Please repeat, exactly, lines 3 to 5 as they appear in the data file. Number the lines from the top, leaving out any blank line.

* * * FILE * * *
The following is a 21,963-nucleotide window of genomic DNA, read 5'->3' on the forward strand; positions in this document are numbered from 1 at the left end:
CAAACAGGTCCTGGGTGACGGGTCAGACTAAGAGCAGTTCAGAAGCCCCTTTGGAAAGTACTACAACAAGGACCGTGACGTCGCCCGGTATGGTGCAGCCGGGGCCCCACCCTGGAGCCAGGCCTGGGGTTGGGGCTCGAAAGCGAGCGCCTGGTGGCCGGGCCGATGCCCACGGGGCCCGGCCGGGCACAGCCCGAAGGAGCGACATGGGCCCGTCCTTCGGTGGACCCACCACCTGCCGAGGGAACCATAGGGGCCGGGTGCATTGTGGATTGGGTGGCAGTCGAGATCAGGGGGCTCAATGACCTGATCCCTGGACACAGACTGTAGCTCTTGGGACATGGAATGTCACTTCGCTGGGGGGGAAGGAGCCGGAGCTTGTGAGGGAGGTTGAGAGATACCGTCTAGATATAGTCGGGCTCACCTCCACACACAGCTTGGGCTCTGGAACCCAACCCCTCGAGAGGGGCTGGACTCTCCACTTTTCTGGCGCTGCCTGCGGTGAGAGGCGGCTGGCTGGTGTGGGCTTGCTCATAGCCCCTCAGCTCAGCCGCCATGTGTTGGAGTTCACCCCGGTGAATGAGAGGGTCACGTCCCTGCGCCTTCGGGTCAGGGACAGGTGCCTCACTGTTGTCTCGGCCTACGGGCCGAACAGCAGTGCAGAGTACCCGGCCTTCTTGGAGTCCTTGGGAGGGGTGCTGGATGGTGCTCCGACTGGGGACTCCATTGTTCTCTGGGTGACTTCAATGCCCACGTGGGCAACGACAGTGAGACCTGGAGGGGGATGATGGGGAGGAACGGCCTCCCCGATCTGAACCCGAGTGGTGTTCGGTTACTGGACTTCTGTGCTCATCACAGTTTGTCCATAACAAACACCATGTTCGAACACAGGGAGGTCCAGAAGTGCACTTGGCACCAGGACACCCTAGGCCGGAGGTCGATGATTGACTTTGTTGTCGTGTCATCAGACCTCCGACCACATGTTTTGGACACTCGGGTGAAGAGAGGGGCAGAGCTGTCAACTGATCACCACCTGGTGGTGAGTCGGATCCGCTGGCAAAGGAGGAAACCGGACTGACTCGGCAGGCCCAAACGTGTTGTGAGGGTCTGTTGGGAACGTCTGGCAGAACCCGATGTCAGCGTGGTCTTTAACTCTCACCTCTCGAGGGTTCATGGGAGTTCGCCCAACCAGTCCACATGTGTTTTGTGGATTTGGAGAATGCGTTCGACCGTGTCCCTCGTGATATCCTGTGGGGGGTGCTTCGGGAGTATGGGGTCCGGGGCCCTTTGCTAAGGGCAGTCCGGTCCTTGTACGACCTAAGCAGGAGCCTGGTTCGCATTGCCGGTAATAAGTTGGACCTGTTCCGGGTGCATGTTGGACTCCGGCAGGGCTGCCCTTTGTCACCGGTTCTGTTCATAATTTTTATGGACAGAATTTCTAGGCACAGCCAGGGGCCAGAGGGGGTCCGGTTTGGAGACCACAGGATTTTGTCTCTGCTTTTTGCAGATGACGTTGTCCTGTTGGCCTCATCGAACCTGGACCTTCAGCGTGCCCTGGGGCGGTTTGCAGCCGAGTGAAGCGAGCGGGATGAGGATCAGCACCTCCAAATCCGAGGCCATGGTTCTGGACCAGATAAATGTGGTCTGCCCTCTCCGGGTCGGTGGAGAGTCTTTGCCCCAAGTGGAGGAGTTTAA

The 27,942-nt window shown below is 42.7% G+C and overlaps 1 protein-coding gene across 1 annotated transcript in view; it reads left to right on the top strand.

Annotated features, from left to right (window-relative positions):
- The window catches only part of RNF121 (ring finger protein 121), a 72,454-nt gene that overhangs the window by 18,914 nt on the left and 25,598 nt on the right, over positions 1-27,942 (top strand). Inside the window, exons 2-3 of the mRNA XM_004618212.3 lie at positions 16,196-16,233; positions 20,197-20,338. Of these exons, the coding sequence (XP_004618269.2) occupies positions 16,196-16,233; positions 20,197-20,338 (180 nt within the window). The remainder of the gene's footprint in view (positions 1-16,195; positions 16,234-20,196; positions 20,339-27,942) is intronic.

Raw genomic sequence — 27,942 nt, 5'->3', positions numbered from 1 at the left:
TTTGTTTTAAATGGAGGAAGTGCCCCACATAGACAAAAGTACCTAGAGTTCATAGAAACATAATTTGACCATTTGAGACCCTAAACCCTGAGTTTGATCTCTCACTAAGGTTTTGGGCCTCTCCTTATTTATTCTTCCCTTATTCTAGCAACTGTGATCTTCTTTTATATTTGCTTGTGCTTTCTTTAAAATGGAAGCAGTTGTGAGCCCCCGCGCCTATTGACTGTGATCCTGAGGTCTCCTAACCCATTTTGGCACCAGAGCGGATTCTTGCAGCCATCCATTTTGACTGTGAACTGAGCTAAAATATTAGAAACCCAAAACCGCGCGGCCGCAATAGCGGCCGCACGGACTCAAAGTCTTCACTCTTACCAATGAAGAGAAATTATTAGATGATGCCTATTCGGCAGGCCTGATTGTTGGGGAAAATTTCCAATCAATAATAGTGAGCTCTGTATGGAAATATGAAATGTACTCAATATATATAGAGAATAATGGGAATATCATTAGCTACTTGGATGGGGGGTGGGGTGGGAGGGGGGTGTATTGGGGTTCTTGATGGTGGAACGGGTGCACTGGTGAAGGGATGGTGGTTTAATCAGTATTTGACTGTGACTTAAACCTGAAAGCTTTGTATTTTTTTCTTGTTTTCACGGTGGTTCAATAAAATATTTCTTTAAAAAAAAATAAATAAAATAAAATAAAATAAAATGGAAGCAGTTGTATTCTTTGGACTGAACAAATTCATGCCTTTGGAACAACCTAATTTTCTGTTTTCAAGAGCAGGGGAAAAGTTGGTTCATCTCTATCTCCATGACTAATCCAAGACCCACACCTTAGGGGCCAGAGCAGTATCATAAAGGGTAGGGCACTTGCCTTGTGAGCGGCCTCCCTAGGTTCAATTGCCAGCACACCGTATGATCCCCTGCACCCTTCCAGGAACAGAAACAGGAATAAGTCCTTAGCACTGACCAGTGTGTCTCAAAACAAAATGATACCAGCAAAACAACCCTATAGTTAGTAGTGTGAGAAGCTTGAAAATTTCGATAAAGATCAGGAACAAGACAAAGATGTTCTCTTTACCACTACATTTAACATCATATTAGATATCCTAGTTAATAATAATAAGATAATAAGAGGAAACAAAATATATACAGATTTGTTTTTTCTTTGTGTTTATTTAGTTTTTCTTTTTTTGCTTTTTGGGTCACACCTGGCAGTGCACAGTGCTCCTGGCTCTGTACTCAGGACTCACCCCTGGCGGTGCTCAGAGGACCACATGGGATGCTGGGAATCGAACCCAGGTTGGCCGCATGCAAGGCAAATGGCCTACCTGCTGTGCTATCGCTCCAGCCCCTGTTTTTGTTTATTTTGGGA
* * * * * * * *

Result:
The 27,942-nt window shown below is 42.7% G+C and overlaps 1 protein-coding gene across 1 annotated transcript in view; it reads left to right on the top strand.

Annotated features, from left to right (window-relative positions):
- The window catches only part of RNF121 (ring finger protein 121), a 72,454-nt gene that overhangs the window by 18,914 nt on the left and 25,598 nt on the right, over positions 1-27,942 (top strand). Inside the window, exons 2-3 of the mRNA XM_004618212.3 lie at positions 16,196-16,233; positions 20,197-20,338. Of these exons, the coding sequence (XP_004618269.2) occupies positions 16,196-16,233; positions 20,197-20,338 (180 nt within the window). The remainder of the gene's footprint in view (positions 1-16,195; positions 16,234-20,196; positions 20,339-27,942) is intronic.